Kissinger’s discussion of the war ends on a particularly weak note with the claim that it’s too soon to judge because the war may eventually be seen to have catalyzed the Arab Spring: “The advent of electoral politics in Iraq in 2004 almost certainly inspired demands for participatory institutions elsewhere in the region.” It is not too soon to know that this view is grasping at straws. The war was almost universally condemned by protest movements and opposition parties across the Arab world. The Iraqi political parties that emerged were largely sectarian, not national, offering exactly the wrong model to others, and in any case they were seen as American creations. Most Arabs saw the war then, as they do today, as an intrusion by the United States that on balance did no clear good and much harm.
The only current issue that World Order treats in depth is Iran’s nuclear program. Kissinger sums up masterfully the years of lying by Iran and ineffective bargaining by the West during which Tehran used the time wasted in bad-faith negotiations to advance its nuclear program. He takes it for granted that nuclear weapons remain Iran’s goal and there are plenty of reasons to do so. But he neglects to mention that US intelligence concluded in 2007, and has reaffirmed twice since, that while Iran continued to enrich uranium in amounts beyond its civilian needs, it had abandoned its weapons program some years earlier.
In fact, we don’t know for certain whether Iran’s government is divided on this point, whether a “threshold” capability (i.e., the technology and fissile material to produce weapons on short notice, like Japan, for example) is the current goal, whether making actual weapons was once the goal and is no longer, or whether it has been the goal throughout. What we know for sure is that Iran has fastened on enrichment as the one thing it won’t give up—as the sign of its technological prowess and the measure of success in its confrontation with the West.
Also weakening his account is the absence of any mention of Iranian public opinion. In the election of 2013 one candidate campaigned explicitly for “an end to extremism” and “flexibility” in reaching a nuclear accommodation. Among six candidates, Hassan Rouhani won just over half of the vote with a 73 percent turnout. The Supreme Leader, Ayatollah Khamenei, is still the decider and he may not have changed his mind, but he is well aware now that a majority of his countrymen badly want an end to living as international outcasts. In ignoring this, Kissinger goes too far in ruling out the possibility that there has been any significant change in Iranian policy. He warns—rightly—that Iran may simply be showing enough good faith to break the sanctions regime while retaining enough nuclear capability to turn it quickly into a weapons program later.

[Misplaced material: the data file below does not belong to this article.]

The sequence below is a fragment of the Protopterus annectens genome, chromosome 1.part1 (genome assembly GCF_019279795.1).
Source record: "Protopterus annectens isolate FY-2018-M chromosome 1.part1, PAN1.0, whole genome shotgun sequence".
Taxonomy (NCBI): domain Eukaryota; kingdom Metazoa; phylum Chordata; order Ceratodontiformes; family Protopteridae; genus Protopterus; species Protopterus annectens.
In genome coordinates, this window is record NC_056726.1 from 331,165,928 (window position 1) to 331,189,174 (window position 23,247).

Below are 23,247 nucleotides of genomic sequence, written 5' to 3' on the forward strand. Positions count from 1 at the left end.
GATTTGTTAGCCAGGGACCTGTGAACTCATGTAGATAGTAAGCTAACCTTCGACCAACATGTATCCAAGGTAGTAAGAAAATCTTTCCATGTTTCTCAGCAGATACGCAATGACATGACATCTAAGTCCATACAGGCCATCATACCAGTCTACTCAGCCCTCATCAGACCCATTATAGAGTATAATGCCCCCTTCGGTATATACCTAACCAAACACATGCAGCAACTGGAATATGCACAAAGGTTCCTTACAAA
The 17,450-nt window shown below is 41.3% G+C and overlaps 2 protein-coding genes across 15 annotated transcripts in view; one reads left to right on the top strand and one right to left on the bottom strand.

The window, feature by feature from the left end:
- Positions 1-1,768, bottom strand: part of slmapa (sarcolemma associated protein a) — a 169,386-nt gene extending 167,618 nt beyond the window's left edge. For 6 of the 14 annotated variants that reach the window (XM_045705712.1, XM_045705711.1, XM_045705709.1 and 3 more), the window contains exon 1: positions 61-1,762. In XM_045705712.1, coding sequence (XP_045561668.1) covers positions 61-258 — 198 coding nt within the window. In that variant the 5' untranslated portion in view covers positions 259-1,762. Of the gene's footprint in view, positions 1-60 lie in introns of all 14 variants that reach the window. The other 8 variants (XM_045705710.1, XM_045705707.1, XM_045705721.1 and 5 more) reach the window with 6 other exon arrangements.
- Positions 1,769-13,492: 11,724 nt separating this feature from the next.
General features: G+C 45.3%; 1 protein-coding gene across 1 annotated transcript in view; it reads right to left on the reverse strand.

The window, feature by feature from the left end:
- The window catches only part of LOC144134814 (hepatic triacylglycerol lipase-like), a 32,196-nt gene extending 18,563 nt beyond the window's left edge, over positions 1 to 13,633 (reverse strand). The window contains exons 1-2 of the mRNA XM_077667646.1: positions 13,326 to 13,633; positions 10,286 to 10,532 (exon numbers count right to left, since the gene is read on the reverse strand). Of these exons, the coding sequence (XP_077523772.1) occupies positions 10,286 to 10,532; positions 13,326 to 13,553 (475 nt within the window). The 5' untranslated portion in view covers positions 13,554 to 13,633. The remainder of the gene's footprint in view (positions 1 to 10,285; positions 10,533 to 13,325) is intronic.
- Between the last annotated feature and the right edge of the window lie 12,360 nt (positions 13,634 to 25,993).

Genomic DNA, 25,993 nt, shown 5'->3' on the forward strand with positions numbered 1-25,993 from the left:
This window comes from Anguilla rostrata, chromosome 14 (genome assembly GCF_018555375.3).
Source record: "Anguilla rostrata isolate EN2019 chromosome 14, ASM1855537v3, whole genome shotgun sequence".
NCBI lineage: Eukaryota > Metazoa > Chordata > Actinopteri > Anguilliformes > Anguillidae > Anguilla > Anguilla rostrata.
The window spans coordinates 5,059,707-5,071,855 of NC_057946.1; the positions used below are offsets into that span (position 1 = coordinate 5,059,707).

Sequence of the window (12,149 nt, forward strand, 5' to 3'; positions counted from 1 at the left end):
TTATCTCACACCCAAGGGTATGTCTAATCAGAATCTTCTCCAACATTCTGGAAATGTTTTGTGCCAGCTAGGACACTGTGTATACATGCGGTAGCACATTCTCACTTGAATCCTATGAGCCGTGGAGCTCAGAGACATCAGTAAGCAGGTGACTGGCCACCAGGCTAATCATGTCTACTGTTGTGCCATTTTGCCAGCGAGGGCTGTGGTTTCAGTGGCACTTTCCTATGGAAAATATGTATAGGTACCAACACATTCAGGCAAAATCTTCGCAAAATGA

That is a real risk. But as an experienced strategist, Kissinger should have weighed it against the available alternatives. They are only three. One is to reach an imperfect (because it will be a compromise) deal that requires vigilance and enforcement; a second is to return to the cycle in which more sanctions are followed by more centrifuges, which has brought Iran this far; and the third is war. Any serious examination of the latter reveals costs that far outweigh the benefits of a few years’ delay in what would henceforth be an absolute Iranian determination to get the bomb.
World Order ends where it begins, portraying the American people as dangerously unable to balance national interests and the desire to advance universal values. Public opposition, he believes, hampered or prematurely ended four of the five wars America has fought since World War II (Korea, Vietnam, the Gulf War, Afghanistan, and Iraq). America’s record is a “tragedy.” It is a country
whose people have been prepared…to send its sons and daughters to remote corners of the world in defense of freedom but whose political system has not been able to muster the same unified and persistent purpose.
Americans are too prone to ignore the strategist’s “unsentimental analysis of underlying factors” (cf. the invasion of Iraq). At least in this telling, though, Kissinger’s own ambivalence is evident as well. What he never describes is what balance he would strike in specific tough cases that the US now faces. Without that, his call for change cannot do much to resolve the perennial ambivalence he deplores.
Both these books deal with the core issues of geopolitics, of war and peace. Neither has much to say about economics, energy and other resources, demographic trends, human well-being, or environmental issues, especially the existential threat from climate change. Kissinger comments in his final pages on what he sees as the negative effects of the Internet and social networks in “destroying privacy” and diminishing “the strength to take lonely decisions.” But the geopolitical lens of his book focuses on where and how states compete. It has little to say either about the expanding groups of issues on which they must collaborate or about powerful, new, nonstate forces.
While the Westphalian system has shaped relations among states for three and a half centuries, and continues to do so, its reign has profoundly changed during just the past two to three decades. Borders, to put it simply, are not what they used to be. In 1648, nearly everything that mattered could be located within a fixed boundary—not so today. The trillions of dollars sloshing around in cyberspace, pollution, globalizing culture, international criminal networks, and the stressed global commons of oceans, air, and biodiversity are all changing the world profoundly. So are tightly knit but nongeographic communities of national diasporas, ethnic groups and violent jihadists, corporations largely unmoored from any one country, and the gigantic global financial market—now almost twice as large as the global GDP.
These limits on global resources, porous borders, a globalizing culture that both fragments and amalgamates, and growing requirements for states to work together for mutual well-being if not survival all mean that today’s world order, and certainly tomorrow’s, cannot be seen only as a matter of the distribution of state power or as a system in which only states matter. The Westphalian order is not going away, but it is no longer what it once was. It’s too soon to see what that system and the new forces will produce as they co-exist; but it’s safe to say it won’t look anything like the familiar past.